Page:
Md. Aynul Bari, assistant professor in the department of environmental and sustainable engineering in the College of Engineering and Applied Sciences at the University at Albany, digs into this question.
Md. Aynul Bari joined the Department of Environmental & Sustainable Engineering (ESE) at the University at Albany as an Assistant Professor in Fall 2018. Bari has been involved in assessing emerging air quality issues in urban and industrial areas in order to explore the need for addressing clean air strategies to support initiatives of achieving sustainable air quality. His current research focuses on understanding ambient levels and sources of per- and poly-fluoroalkyl substances (PFASs), influence of energy development on air quality and atmospheric deposition, long-term trend analysis, source characterization and apportionment and low-cost air pollution sensors. Other research interests include residential wood burning, particulate air pollution, indoor and outdoor behavior of air pollutants and air toxics, and public health risk assessment.
Air Pollution in the Home
We all know that poor air quality can be linked to health problems including asthma, allergy and respiratory diseases. When we are outdoors, we are exposed to several air pollutants coming from different sources like traffic, industry and wood burning smoke. Much attention has been given by government and regulatory agencies to tackle urban air pollution. However, there has been a growing awareness as well as public health concerns about the quality of air we breathe inside of our homes.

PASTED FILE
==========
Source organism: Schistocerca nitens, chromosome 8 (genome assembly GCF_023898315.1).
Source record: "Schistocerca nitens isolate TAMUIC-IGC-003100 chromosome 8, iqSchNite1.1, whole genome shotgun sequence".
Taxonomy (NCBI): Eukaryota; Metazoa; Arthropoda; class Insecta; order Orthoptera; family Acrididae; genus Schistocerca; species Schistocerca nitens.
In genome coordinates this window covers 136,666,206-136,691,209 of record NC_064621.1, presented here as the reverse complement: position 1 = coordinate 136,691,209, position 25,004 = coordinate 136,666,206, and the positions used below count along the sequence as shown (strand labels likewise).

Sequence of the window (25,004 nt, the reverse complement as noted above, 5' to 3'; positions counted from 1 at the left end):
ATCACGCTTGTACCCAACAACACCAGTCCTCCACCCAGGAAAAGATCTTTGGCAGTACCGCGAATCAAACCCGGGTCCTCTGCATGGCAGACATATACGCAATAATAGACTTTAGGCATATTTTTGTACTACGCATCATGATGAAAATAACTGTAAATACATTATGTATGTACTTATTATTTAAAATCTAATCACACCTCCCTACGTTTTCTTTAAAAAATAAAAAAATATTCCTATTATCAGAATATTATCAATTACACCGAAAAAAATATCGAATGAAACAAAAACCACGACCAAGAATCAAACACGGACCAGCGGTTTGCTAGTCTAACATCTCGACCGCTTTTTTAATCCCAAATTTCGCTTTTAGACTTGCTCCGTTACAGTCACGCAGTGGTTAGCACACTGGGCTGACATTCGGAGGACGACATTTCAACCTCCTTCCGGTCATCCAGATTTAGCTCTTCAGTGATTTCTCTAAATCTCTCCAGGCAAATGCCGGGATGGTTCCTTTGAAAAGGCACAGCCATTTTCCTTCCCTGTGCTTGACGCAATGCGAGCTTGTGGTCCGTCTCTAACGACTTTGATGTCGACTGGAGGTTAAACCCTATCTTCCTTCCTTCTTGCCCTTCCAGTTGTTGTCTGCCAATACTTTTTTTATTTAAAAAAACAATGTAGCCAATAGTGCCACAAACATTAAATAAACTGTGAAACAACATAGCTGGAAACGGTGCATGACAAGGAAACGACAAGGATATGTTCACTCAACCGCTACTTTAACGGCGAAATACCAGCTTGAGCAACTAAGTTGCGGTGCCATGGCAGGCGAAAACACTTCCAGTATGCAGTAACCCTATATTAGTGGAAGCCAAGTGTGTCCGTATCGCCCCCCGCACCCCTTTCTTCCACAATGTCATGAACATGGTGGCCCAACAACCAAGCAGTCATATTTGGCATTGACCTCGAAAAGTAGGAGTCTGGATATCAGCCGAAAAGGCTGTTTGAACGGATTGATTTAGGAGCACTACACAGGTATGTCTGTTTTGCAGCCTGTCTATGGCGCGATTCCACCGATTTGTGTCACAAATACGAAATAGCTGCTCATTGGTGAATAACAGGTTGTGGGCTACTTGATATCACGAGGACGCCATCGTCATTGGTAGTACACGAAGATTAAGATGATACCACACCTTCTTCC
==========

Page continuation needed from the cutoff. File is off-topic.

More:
As we know from time-activity patterns, American adults typically spend more than 60 percent of their time inside their home. Different daily activities and sources within the home contribute to our exposure to air pollutants, such as particles and volatile organic compounds (or VOCs).
To understand the levels and potential sources, we undertook a study in Canada in the capital city of Alberta and measured 24-hour indoor samples in 74 homes during the winter and summer of 2010.
From this study, we found outdoor-generated sources were important contributors to indoor particles. Some sources for this include the oil and gas industries, soil dust and wood burning smoke. On the other hand, carpet dust, cleaning activities and a number of pets were important indoor sources. If we look for VOCs, we found more than 70 percent of indoor VOCs came from sources within homes. These included household products, combustion processes (cooking) and off-gassing of building materials.
The take-home message is this: if we know the important sources of air pollutants in our homes, we can take actions to change our daily activities and minimize our exposure to sources, as well as improve the quality of indoor air and our health.